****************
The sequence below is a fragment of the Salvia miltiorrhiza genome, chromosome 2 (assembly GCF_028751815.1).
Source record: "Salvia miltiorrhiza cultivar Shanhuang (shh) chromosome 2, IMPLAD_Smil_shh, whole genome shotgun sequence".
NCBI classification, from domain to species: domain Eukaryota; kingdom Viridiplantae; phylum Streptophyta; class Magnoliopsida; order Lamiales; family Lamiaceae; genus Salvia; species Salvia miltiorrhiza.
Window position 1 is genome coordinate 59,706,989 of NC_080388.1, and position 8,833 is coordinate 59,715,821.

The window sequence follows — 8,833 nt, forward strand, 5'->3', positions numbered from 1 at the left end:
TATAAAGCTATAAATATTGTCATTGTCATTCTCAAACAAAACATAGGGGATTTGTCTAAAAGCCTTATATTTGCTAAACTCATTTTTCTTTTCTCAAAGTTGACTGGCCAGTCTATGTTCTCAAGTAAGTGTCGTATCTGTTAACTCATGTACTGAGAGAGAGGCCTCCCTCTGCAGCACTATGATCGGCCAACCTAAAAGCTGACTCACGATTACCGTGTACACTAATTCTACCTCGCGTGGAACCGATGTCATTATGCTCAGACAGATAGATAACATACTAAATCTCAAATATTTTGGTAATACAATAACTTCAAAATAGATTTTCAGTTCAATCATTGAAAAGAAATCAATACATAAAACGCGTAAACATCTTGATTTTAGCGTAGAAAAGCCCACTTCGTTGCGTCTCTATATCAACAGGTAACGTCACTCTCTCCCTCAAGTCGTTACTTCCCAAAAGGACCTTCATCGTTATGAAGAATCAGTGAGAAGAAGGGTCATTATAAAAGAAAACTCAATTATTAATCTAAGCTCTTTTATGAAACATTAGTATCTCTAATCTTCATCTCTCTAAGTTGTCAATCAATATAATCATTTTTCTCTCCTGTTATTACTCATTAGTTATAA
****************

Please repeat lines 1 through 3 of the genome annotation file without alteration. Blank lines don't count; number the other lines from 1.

The sequence below is a fragment of the Salvia miltiorrhiza genome, chromosome 2 (assembly GCF_028751815.1).
Source record: "Salvia miltiorrhiza cultivar Shanhuang (shh) chromosome 2, IMPLAD_Smil_shh, whole genome shotgun sequence".
NCBI classification, from domain to species: domain Eukaryota; kingdom Viridiplantae; phylum Streptophyta; class Magnoliopsida; order Lamiales; family Lamiaceae; genus Salvia; species Salvia miltiorrhiza.